Chinese e-commerce giant Alibaba Group Holding said its 'Singles' Day' sale saw more than US$5 billion sales within the first hour of the shopathon on Friday, a third more than in the first hour of last year's spree.
The 24-hour event, which is held every year on Nov 11, offers an insight into China's swing to online shopping, especially via smartphones. The event, launched in 2009, is also a benchmark for Alibaba's annual performance. It was designed to encourage consumers without a partner to treat themselves.
This year Alibaba aims to capture global attention with Hollywood actress Scarlett Johansson, sports celebrity David Beckham, basketball legend Kobe Bryant and pop-rock band One Republic.
The Singles' Day organized by this e-commerce giant shifts more goods than the combined goods of Black Friday and Cyber Monday in the United States.
Sales on Alibaba platforms, which include Tmall and Taobao, are tipped to exceed US$20 billion this year, up from $14 billion last year.
"Back in 2013, 35 billion yuan (US$5.15 billion) was our one-day GMV (gross merchandise volume)," Daniel Zhang, chief executive officer said in a live microblog posting on Alibaba's event.
"Now we can achieve it in one hour," he added.
Alibaba said on its official microblog that the sales officially started at midnight and it released all the pre-placed orders in those first few hours which were placed by shoppers ahead of the event. This resulted in first billion dollars of transactions in just 5 minutes.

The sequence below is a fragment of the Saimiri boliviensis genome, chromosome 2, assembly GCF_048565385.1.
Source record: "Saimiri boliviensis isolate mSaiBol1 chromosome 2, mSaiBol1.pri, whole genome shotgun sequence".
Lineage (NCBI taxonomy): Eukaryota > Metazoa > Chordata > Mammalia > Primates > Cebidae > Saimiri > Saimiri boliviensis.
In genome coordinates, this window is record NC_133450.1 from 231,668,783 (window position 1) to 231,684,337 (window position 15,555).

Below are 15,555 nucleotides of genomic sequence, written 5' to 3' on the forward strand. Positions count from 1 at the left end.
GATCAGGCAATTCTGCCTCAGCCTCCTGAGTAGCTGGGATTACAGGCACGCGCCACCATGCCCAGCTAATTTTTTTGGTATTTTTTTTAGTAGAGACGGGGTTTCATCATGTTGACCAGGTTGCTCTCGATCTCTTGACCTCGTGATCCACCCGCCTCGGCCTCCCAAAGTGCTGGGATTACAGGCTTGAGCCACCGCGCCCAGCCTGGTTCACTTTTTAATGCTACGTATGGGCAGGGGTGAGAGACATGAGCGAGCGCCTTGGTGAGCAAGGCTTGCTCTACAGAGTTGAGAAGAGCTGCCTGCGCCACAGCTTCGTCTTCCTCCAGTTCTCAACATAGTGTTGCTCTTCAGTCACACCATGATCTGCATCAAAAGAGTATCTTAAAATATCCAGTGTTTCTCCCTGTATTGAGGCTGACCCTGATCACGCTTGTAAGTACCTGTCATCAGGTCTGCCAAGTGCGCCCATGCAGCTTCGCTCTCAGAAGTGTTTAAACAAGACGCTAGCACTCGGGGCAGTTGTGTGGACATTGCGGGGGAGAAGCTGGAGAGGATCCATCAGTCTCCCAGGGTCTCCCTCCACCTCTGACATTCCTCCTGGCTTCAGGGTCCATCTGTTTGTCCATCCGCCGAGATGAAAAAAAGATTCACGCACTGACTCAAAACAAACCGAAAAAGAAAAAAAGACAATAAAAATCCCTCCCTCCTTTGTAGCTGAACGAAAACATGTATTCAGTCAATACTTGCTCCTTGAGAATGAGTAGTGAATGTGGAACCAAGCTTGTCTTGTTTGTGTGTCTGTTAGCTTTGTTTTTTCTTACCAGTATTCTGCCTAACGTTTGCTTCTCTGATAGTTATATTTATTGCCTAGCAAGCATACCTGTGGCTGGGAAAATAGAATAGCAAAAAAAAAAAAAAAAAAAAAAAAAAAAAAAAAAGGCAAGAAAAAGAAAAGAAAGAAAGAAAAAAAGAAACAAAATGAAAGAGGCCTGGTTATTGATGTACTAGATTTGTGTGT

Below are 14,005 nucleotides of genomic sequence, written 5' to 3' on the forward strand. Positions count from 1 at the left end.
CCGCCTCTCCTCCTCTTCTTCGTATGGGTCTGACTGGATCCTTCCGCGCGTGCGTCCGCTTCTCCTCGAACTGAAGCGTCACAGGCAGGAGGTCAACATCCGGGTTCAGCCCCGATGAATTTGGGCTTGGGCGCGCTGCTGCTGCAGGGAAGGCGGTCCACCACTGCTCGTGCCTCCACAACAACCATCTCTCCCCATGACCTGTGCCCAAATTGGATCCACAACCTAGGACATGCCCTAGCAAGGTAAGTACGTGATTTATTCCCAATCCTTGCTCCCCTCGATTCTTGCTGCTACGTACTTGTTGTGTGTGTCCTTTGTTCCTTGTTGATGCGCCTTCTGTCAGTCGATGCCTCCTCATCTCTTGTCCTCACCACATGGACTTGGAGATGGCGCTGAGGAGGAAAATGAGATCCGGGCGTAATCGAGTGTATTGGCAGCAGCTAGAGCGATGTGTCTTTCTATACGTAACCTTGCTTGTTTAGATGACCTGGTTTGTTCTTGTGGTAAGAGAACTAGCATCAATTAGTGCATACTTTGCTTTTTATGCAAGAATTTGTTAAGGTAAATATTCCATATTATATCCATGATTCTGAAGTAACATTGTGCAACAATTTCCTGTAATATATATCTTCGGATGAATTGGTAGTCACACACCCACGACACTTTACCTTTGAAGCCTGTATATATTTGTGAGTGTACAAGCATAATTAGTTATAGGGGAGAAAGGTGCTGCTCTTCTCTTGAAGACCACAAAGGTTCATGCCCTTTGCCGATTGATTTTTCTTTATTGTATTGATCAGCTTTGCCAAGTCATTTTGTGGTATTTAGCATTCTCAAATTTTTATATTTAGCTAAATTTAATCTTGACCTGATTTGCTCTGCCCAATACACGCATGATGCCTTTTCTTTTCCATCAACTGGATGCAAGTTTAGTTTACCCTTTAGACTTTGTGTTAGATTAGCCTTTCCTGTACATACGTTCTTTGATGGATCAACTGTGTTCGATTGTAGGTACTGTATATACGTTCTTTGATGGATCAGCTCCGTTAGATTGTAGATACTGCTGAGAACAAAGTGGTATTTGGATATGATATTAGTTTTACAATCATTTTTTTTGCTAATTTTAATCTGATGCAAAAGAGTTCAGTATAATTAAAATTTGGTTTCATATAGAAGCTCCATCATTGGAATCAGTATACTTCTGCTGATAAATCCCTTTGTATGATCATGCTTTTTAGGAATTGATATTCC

Alibaba is not the only retailer to mark Nov. 11 with a massive sales drive. JD.com Inc, China's second largest e-commerce player and Alibaba rival, and several other companies also offer discount deals on the day.
The popularity of Singles Day reflects how Chinese consumers are racing to shop online especially through their smartphones. On Friday, Alibaba said 84 percent of sales in the first two hours were via mobile devices.
However, reports say false advertising and messaged statistics have created confusion for customers on Singles' Day rising concern in the cut-throat competition.
The business regulator of China warned mainland online shopping platforms this week against suspect sales tactics.